To get a sense of how the world views extraordinary altruism, consider what you go through if you want to donate a kidney to a stranger.
Naturally, transplant centers demand rigorous screening to be sure donors are healthy enough to undergo surgery, and that they’re not being paid to give up their organs (which is illegal in almost every country). But as the number of unrelated would-be living kidney donors rose from 6.5% of the total in 1996 to roughly 23% today, transplant centers got worried. Why were people with neither a biologic nor emotional relationship with a recipient stepping up like this?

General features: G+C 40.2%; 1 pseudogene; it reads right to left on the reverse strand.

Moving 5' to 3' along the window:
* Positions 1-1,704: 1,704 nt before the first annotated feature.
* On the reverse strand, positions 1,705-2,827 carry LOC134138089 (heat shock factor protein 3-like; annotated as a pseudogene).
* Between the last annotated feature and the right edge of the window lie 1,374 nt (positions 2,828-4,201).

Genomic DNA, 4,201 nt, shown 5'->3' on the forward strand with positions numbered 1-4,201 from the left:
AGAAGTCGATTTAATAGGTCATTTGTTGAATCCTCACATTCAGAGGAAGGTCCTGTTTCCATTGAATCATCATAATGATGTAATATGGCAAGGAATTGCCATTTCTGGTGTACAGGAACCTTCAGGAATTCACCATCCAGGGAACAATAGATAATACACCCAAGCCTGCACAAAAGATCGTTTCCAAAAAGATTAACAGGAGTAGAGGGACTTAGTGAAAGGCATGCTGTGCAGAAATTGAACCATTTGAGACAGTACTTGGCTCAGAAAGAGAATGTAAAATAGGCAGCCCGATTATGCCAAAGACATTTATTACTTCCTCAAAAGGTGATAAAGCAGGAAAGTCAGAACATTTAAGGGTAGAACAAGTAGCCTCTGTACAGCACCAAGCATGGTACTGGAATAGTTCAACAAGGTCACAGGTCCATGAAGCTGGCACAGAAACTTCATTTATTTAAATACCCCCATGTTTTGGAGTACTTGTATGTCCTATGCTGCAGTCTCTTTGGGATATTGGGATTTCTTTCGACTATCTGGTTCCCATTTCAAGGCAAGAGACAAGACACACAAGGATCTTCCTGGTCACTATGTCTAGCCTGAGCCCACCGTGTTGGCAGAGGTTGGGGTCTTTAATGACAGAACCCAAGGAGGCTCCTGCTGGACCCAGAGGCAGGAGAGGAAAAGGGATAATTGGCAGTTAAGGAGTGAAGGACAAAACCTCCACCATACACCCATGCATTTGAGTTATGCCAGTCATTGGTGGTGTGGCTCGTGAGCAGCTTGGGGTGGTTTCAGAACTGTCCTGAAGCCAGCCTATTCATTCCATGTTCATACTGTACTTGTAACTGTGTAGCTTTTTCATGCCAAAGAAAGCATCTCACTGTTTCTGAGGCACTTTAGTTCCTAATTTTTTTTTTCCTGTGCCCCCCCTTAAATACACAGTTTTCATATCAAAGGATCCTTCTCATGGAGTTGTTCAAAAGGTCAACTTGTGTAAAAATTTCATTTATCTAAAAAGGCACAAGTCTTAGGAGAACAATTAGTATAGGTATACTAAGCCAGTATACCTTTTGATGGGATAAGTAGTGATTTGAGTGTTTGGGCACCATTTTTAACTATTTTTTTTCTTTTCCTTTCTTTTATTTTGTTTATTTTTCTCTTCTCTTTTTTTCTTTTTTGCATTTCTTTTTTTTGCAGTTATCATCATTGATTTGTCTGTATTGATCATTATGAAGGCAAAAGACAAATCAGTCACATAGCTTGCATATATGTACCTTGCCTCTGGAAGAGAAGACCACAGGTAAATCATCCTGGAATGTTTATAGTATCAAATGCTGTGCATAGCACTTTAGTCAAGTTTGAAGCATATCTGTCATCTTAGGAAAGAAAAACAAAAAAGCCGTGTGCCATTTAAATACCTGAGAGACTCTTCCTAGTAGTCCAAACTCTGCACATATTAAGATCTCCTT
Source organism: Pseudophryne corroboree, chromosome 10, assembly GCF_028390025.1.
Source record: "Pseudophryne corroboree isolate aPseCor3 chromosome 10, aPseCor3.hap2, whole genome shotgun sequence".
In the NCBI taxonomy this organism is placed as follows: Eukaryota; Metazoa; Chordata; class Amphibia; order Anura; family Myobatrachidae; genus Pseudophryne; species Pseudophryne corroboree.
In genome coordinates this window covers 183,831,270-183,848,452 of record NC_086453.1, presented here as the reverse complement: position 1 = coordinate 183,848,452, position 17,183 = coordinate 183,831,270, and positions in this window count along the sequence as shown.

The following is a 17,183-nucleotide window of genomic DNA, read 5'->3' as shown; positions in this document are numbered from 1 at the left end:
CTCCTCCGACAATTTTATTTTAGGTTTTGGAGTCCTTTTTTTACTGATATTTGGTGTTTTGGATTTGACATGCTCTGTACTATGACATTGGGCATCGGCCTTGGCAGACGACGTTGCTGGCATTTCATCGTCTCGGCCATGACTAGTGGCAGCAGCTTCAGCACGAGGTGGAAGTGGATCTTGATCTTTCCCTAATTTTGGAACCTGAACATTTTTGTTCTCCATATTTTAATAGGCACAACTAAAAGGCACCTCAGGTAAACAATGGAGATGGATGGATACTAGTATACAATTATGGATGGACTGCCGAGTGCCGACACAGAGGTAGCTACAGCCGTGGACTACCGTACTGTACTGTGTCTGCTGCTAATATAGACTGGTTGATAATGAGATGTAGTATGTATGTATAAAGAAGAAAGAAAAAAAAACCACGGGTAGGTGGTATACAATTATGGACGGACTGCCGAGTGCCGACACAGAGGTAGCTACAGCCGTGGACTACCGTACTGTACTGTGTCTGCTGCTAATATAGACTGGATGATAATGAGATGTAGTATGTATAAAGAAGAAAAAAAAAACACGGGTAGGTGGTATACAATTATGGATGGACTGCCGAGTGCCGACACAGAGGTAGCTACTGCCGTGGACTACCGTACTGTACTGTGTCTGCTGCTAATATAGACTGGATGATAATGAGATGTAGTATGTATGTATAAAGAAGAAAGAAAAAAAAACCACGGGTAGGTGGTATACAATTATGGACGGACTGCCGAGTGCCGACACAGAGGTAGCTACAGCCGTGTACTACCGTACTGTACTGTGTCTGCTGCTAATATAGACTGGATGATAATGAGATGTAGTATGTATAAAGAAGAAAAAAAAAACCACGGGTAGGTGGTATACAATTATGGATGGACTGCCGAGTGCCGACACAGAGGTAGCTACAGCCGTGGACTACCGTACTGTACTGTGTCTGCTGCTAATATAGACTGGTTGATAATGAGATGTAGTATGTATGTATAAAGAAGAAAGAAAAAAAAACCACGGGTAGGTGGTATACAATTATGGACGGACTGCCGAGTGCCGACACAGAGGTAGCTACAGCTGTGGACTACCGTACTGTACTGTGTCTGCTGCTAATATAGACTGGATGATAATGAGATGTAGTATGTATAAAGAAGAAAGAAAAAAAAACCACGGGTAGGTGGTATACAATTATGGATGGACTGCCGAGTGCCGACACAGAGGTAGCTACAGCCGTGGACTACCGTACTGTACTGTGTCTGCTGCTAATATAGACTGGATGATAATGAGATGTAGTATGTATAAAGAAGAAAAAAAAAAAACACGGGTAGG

Surgeons argue they need psychological evaluation of prospective donors, because living kidney donation “caused concern” about “donor psychological status and motivation.” Be on the lookout, they warn, for “past or ongoing psychiatric symptoms or disorders” and for “ulterior motives,” such as “to atone or gain approval, to stabilize self-image, or to remedy psychological malady.” Great Britain considered such altruism so pathological that living kidney donation was illegal there until 2006.
“Altruistic reasons for stranger donation are acceptable,” said Harvey Mysel, president of the Living Kidney Donors Network. “But transplant centers want to be sure of the →reason …